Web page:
Some people are able to recall specific events, or memories that made them begin to feel negative about themselves. Unsurprisingly perhaps these events or memories most commonly took place in childhood, or early adolescence, often when they felt overwhelmed, and powerless.

Other people may not have any sense of what may have initially triggered their emotional eating habits. However, it is not essential to know what started the emotional eating as our therapy approach can also successfully work with the emotions people feel about themselves in the present.

The therapy tools we use can be used to reframe or adjust their long-held negative thoughts about themselves as the first step towards self-acceptance. Self-acceptance doesn’t mean giving up. It is, however, a vital step in ending harsh, critical self-judgements which are manifested in destructive self-talk. This inner monologue that runs almost non-stop for some people can be transformed into one that is more positive and supportive.

Many people have felt literally weighed down by negativity about themselves for such a long time it can be a transformative process to take steps towards healing, and feeling lighter, and happier in oneself. The approach we have developed encourages listening to oneself and bearing witness with oneself to end the critical self-judgements so that the negative emotions that drive emotional eating can finally stop. We believe it is then and only then that emotional eaters can allow themselves to eat for nourishment instead of self-punishment.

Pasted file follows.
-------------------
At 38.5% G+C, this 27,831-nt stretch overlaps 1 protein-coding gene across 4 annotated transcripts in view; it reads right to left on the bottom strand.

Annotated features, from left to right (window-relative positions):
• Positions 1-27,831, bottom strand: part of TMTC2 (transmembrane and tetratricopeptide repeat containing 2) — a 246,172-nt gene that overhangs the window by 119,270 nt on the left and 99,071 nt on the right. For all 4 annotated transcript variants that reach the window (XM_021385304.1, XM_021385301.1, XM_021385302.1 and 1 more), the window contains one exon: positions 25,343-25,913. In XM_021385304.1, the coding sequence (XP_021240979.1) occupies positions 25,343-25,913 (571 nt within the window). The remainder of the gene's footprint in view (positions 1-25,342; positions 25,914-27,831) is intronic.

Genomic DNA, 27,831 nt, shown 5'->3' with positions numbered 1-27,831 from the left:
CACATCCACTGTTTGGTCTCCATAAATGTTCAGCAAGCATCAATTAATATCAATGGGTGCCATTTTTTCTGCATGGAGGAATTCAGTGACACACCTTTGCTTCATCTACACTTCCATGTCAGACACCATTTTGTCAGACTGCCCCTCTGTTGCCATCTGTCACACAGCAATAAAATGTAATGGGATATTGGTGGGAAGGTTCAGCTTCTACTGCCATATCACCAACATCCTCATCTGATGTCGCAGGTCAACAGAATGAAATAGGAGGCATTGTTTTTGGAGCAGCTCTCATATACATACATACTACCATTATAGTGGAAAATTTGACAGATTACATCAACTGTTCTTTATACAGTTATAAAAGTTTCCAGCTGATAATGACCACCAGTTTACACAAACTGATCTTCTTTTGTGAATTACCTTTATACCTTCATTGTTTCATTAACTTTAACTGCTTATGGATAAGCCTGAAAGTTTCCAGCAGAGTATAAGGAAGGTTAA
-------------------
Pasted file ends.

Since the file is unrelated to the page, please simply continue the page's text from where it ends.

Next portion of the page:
First published in Kindred Spirit Magazine.
Book a call with me if you feel you are an emotional eater and you are struggling to resolve your issues on your own. Just click on the button at the top of the page.

  • It’s fascinating that so many of us turn to food for comfort. My grandparents didn’t have that luxury with the war rations, which in turn made them live from the land.

    I believe their children started the excesses we now take as normal & this in turn has made an unhealthy relationship of ‘wants’ v ‘needs conversation (or not) in many families.

    It’s great you’re able to help so many people lose their link to comfort eating. So much I’d like to explore. Thanks for raising this.

  • Sally Baker says:

    Thanks for your interesting insight. The post-war food industry, especially in the US, plays an enormous role in our currently dysfunctional relationship with food too.